Skip to content

Bold: Squeers Lake winter fishery returns after six-year absence

The popular event helps biologists gather data about the lake trout population

THUNDER BAY-- A popular experimental fishery that annually attracted hundreds of anglers to Squeers Lake is returning in March after an absence of six years.

The lake, about a 90-minute drive west of Thunder Bay via Highway 11 and Highway 802 South, is a provincial fish sanctuary with a healthy lake trout population.

The government started an experimental fishery in 1985, offering people a chance to catch fish and have fun while contributing to the collection of valuable data by the Ministry of Natural Resources and Forestry's biodiversity monitoring section.

Participation escalated to the point where a lottery system had to be implemented to select the anglers, but the turnout ultimately declined, leading to a decision to cancel the event after 2016.

The Ministry of Natural Resources and Forestry said that during the last six years, biologists have had the opportunity to track the recovery of the lake trout population and use this information to improve a program that monitors inland lakes across Ontario.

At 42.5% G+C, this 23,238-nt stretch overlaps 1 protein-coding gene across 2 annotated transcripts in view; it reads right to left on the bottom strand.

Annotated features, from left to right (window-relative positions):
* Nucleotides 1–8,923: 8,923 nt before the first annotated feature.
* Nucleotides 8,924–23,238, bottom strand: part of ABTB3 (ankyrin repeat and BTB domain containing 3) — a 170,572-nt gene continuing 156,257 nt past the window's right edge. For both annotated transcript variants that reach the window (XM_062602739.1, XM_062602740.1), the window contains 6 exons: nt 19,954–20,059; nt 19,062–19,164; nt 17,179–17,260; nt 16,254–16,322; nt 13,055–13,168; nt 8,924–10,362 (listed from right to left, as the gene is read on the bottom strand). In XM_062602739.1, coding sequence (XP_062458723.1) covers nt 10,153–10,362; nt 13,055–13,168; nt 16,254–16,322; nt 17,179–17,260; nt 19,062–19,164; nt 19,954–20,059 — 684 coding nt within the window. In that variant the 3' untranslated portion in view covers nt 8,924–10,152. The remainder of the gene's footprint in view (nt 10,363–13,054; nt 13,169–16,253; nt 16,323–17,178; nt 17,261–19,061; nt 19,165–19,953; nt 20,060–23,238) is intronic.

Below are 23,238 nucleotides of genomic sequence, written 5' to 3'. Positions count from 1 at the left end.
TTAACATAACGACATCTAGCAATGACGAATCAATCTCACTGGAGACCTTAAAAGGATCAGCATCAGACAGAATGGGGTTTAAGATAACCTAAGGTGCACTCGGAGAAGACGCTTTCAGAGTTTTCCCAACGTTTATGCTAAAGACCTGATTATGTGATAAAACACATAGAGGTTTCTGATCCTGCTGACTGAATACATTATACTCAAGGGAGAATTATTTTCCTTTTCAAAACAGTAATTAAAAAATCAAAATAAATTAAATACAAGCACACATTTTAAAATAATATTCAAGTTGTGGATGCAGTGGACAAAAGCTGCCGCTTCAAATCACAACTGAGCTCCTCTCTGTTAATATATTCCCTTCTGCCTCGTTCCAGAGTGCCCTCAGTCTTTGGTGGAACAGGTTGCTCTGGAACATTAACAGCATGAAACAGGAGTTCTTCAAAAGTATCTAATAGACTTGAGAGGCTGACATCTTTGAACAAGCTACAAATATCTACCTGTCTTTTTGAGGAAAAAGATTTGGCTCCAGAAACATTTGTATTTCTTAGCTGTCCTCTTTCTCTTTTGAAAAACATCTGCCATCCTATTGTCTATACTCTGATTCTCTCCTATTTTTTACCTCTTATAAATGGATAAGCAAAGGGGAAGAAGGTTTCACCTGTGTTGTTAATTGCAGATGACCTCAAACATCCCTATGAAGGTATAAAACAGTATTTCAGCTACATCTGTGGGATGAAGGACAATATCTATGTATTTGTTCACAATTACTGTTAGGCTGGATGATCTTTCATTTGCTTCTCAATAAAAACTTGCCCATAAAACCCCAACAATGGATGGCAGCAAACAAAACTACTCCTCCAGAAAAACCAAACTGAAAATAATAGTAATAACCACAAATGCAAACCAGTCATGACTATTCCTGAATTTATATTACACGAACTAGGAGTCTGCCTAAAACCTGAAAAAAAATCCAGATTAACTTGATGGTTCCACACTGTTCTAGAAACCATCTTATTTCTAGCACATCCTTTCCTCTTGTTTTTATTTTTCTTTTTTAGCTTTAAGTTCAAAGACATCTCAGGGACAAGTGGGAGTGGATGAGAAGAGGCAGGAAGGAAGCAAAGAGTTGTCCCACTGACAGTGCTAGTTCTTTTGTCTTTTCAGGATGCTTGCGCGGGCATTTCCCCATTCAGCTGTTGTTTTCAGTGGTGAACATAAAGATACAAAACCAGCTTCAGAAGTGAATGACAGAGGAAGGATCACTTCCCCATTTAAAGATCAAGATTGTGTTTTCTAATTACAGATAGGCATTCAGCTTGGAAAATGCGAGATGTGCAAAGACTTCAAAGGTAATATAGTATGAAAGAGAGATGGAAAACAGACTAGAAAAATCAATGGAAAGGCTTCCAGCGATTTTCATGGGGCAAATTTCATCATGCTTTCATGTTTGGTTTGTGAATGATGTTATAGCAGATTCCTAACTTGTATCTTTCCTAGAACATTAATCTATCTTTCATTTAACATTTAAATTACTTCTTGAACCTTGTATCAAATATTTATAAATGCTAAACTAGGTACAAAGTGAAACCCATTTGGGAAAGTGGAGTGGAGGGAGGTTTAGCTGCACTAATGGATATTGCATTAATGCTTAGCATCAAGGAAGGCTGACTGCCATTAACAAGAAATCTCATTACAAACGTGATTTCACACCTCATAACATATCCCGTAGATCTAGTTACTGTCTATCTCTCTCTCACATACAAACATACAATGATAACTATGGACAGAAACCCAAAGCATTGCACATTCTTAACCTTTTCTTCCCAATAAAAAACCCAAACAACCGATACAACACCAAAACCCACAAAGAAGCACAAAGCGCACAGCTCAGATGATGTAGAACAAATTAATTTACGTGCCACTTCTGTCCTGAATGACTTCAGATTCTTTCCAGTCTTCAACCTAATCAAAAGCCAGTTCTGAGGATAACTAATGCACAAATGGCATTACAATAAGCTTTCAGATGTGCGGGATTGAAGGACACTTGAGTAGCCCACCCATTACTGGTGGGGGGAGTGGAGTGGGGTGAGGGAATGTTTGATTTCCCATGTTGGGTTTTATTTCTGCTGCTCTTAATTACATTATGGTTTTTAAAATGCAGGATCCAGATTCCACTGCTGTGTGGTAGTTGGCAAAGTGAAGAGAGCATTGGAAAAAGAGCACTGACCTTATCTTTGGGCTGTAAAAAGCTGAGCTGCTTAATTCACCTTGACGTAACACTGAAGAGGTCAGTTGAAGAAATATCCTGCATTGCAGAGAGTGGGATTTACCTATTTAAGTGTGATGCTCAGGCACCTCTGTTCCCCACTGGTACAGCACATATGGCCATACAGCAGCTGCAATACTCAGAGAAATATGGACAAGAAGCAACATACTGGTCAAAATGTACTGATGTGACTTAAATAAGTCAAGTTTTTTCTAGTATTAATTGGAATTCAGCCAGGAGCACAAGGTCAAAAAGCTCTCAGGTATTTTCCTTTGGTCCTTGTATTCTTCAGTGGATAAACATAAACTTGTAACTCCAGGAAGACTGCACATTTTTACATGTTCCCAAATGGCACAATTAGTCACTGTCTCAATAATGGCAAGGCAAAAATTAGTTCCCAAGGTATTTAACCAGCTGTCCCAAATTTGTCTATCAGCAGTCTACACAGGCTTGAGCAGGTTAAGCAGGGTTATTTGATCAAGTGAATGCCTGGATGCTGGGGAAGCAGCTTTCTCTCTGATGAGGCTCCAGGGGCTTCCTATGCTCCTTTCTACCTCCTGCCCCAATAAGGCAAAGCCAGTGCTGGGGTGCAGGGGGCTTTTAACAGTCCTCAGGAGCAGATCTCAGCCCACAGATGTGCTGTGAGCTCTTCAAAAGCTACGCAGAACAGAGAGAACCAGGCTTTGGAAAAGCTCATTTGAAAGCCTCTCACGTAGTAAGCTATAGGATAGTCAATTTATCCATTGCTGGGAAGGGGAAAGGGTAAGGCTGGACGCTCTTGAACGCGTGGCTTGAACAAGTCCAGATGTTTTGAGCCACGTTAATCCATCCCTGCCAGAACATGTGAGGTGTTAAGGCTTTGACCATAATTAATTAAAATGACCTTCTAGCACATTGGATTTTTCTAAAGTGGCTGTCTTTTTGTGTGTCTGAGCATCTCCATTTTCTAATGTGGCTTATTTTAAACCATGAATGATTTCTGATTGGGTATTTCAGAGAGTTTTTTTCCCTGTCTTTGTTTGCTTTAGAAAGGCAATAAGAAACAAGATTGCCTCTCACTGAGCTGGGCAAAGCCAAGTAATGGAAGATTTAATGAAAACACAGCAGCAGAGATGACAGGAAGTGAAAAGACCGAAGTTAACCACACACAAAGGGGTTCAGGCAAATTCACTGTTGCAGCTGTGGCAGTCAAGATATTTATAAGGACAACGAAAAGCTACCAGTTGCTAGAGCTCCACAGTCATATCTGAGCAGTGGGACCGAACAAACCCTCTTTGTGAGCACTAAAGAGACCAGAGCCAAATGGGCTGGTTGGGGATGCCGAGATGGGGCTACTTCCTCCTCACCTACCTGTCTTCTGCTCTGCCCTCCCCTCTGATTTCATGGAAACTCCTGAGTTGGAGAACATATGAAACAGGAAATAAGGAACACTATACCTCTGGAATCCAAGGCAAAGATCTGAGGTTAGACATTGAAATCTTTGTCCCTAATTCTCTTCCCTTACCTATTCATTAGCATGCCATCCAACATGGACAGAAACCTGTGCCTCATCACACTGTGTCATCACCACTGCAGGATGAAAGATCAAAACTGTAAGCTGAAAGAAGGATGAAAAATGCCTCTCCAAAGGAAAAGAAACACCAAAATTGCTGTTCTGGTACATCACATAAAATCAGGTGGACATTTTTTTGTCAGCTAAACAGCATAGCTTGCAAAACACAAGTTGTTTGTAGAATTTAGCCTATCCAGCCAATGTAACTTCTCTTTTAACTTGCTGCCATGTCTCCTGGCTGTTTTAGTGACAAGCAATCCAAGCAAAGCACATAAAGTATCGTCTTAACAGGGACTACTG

According to the ministry, the province has about 2,200 inland lakes with lake trout, of which 40 per cent -- including Squeers Lake -- contain plankton-feeding trout populations.

The fish feed mostly on aquatic invertebrates, resulting in many slow-growing, smaller fish.

In contrast to this, where herring or whitefish are the main food source, lake trout grow faster and become larger. 

This year's Squeers Lake winter fishery will take place between  March 11 and March 19.

The number of anglers on the lake each day will be limited, and the maximum fishing party size is five people.

Participants must register online in advance, but there is no charge.

As of early Wednesday afternoon, there were only a handful of spots left for the opening day of the fishery, but plenty of openings after that.

A sport fishing licence is not required to participate, but each angler will be issued a special permit to collect fish for scientific purposes when they arrive at the MNRF check station at Squeers Lake.

The permit is valid only on the date that it's issued. 
Anglers can keep up to five lake trout and one northern pike each.
MNRF biologists will evaluate the results of the 2023 winter fishery before determining the future course of their research including the timing of any future winter fishery.
push icon
Be the first to read breaking stories. Enable push notifications on your device. Disable anytime.
No thanks